But that business plan's form and content should depend on the business plan's purpose.
Ask yourself why you're writing a business plan before you write one, and tailor your business plan to your purpose.
All the other parts of the business plan are important, too, but these are the two sections that the people looking at your business plan will look at first, and, as always, first impressions matter.
Investors and potential partners, too, will be particularly interested in your financial statements and projections.
Once your new business is on its feet, the business plan is the perfect tool for planning and managing your business.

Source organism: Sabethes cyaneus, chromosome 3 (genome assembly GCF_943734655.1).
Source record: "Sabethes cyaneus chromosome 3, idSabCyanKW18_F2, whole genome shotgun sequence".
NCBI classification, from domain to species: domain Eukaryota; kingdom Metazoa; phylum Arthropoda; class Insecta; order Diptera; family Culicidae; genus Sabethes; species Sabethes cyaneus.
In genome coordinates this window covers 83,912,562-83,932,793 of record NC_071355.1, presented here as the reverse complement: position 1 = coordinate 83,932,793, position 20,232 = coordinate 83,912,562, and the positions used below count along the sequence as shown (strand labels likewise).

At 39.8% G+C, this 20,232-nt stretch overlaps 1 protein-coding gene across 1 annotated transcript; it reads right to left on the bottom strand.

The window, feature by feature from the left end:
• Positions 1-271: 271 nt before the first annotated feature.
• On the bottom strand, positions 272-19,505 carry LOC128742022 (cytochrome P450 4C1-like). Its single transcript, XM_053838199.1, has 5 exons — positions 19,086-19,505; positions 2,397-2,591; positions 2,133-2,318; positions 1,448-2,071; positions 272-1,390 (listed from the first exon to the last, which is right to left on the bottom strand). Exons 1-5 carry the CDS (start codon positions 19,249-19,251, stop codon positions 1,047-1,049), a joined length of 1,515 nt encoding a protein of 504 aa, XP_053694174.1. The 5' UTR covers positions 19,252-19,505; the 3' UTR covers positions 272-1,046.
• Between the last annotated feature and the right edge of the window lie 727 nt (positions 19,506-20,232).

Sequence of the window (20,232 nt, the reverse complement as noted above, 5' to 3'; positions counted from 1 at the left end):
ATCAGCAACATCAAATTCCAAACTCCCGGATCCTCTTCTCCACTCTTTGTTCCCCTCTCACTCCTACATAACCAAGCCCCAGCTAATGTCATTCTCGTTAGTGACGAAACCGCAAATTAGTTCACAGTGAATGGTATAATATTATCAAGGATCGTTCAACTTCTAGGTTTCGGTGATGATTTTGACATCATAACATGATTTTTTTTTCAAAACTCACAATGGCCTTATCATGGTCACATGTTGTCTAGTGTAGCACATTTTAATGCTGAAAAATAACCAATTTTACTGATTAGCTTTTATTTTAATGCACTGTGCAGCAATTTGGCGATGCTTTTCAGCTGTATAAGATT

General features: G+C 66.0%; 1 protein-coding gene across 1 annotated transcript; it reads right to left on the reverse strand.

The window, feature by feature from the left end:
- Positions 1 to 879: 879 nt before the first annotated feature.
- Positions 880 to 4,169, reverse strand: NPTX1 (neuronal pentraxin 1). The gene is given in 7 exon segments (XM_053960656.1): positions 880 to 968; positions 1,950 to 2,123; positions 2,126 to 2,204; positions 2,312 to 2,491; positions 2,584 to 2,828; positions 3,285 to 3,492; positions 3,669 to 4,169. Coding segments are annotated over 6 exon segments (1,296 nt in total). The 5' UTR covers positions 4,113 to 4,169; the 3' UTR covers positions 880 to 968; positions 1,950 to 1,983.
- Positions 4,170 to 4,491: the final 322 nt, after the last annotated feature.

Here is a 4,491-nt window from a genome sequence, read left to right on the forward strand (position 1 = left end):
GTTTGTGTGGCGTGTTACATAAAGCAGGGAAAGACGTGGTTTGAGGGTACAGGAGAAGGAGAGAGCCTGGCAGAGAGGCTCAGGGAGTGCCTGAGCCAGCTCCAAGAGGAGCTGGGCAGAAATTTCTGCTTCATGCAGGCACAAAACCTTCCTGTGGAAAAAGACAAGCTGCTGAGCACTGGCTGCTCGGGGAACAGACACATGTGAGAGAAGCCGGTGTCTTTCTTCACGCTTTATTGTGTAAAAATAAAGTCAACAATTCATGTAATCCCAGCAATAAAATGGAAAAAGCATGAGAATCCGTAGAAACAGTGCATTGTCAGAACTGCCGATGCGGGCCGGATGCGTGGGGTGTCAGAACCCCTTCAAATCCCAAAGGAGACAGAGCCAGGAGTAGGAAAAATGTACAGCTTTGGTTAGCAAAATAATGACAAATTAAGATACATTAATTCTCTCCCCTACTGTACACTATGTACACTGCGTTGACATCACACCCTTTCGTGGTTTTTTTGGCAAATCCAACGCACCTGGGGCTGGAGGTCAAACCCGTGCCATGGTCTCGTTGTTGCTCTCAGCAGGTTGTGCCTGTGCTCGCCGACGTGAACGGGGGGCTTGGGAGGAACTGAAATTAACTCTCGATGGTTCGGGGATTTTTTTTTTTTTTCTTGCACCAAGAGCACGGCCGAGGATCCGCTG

I recommend keeping a copy of your business plan in a three-ring binder to make it easier to amend or add to it as you create new plans and see how previous plans have worked out.
Starting with the Quick-Start Business Plan can be a real time-saver because people so often cycle through several business ideas before they hit on the one that they feel will give them the best chance of success.
Once your business idea "passes" the Quick-Start Business Plan test, you can be more confident that the time and energy you invest in writing a full-scale business plan won't be wasted.
Business planning is critical for all businesses, but often easier to put off than to do because we tend to get so immersed in whatever-as-to-be-done-right-now.
Get around this by setting aside time to plan and making it a top priority.